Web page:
I agree with you that a big danger is the extent to which people and organisations have been softened up by the boom. It may be a new young generation, coupled with the best remains of the old, will move things on. That is not unheard of in history.

Kev Bar
27-10-2013, 12:34 AM
Good critique of the Brand rant

http://www.salon.com/2013/10/25/i_dont_stand_with_russell_brand_and_neither_should _you/

Shaadi
27-10-2013, 01:05 AM
Good critique of the Brand rant

http://www.salon.com/2013/10/25/i_dont_stand_with_russell_brand_and_neither_should _you/Interesting that the right on brigade and the bourgeois liberal IT want to shoot the messenger.

http://www.irishtimes.com/culture/2.695/russell-brand-is-dispensing-childlike-simplicities-in-a-convoluted-language-1.1573695

Brand was actually articulating the reality facing the non bourgeois masses who aren't part of the cushioned administrative classes who are prepared to live the €100,000+ a year lifestyle and proclaim themselves leftist. Micky D and all those mega salaried advisers, Vincent Brown and Fergus Finlay charity heads on their €100,000+ salaries are far less leftish in action than Brand's phony baloney persona is. They'd crap themselves at the thought of income redistribution that'd actually make them equal with the masses.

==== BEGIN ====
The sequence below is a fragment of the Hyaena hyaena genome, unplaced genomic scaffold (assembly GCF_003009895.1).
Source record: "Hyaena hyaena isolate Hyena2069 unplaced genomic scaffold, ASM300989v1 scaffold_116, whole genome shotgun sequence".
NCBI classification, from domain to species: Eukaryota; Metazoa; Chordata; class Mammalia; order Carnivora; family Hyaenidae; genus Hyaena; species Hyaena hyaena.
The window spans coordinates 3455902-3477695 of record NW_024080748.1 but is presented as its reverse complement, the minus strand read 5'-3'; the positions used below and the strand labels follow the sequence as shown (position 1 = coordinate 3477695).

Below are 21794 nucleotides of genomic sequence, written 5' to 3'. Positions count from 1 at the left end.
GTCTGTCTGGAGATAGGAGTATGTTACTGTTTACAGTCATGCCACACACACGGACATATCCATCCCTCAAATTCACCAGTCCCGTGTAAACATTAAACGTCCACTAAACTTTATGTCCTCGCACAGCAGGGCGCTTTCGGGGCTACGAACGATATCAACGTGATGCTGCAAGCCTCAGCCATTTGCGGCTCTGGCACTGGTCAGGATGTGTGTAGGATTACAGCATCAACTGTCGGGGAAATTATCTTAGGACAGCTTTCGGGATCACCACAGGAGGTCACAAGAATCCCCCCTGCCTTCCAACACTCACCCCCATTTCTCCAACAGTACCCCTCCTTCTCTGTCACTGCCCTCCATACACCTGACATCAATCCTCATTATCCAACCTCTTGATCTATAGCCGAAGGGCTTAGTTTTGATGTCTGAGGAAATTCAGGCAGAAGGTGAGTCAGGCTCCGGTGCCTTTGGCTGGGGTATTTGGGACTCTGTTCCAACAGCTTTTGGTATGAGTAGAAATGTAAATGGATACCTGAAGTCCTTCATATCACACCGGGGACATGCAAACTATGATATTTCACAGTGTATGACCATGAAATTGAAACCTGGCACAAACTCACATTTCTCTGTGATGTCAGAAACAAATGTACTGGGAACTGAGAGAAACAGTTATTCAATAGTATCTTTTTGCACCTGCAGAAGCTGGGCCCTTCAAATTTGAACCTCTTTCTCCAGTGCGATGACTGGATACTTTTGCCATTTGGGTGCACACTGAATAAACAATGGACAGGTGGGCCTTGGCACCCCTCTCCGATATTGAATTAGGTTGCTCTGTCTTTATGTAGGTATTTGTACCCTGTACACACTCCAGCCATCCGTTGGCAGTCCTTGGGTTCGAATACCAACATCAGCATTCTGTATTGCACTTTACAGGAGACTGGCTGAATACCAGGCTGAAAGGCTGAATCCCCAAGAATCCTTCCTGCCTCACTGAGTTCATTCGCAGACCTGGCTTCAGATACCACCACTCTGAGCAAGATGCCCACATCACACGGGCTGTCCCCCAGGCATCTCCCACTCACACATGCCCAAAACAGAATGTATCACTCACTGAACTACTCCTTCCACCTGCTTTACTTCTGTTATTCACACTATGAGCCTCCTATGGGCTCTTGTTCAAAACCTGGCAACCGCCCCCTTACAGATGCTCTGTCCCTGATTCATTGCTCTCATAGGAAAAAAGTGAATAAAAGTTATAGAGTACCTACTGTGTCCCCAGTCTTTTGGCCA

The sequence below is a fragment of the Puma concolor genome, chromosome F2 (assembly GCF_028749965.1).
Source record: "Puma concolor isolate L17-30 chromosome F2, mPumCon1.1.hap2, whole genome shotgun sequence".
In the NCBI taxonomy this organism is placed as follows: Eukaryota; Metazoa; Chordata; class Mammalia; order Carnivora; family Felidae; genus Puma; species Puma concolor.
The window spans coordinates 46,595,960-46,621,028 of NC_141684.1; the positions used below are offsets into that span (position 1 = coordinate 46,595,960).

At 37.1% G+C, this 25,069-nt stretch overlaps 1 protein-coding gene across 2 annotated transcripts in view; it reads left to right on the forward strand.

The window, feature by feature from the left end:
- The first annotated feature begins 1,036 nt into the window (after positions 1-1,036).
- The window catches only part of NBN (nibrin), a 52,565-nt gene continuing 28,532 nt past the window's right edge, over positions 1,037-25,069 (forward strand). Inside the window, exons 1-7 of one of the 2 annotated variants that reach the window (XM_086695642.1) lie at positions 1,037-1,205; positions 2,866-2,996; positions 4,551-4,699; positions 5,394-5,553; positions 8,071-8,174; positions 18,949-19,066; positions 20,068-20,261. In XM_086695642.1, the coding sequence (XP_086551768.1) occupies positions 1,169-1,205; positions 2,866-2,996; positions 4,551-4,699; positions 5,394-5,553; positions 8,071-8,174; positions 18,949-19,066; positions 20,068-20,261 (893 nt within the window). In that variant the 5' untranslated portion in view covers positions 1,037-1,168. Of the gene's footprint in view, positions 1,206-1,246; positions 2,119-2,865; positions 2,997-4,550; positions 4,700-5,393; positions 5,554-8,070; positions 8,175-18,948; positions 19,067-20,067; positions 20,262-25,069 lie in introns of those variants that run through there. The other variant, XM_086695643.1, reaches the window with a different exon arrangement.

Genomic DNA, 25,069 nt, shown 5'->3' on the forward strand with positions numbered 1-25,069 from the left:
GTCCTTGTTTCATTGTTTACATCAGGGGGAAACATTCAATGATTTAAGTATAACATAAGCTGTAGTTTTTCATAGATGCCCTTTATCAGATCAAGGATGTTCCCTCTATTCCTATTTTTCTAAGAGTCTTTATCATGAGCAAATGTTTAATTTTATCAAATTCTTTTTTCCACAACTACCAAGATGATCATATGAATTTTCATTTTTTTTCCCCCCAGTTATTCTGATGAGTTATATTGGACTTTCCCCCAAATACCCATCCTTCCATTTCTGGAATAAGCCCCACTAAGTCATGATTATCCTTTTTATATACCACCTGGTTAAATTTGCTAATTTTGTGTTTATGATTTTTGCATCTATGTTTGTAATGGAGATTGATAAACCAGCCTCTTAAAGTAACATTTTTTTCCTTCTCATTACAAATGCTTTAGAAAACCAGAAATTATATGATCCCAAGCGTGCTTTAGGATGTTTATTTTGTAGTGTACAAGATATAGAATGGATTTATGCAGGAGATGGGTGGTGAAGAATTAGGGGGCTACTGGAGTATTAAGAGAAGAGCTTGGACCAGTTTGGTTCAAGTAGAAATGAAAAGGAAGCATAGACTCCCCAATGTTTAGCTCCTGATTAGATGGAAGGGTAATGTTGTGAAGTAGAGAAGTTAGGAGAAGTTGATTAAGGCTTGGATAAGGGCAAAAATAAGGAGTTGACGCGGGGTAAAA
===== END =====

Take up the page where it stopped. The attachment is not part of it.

Dr. FIVE
27-10-2013, 01:40 AM
Does anyone think that the current situation can result in anything other than permanently reducing living standards.




Our dystopia is already here, but hey we did save the Seanad and Brand was only making that hierarchies reproducing themselves bit up.

Shaadi
27-10-2013, 01:13 AM
Our dystopia is already here, but hey we did save the Seanad and Brand was only making that hierarchies reproducing themselves bit up.
It was the dystopia corporation that was selling the abolition;)

C. Flower
27-10-2013, 01:34 AM
Good critique of the Brand rant

http://www.salon.com/2013/10/25/i_dont_stand_with_russell_brand_and_neither_should _you/

Not really. She didn't even bother to read his article.

bernadette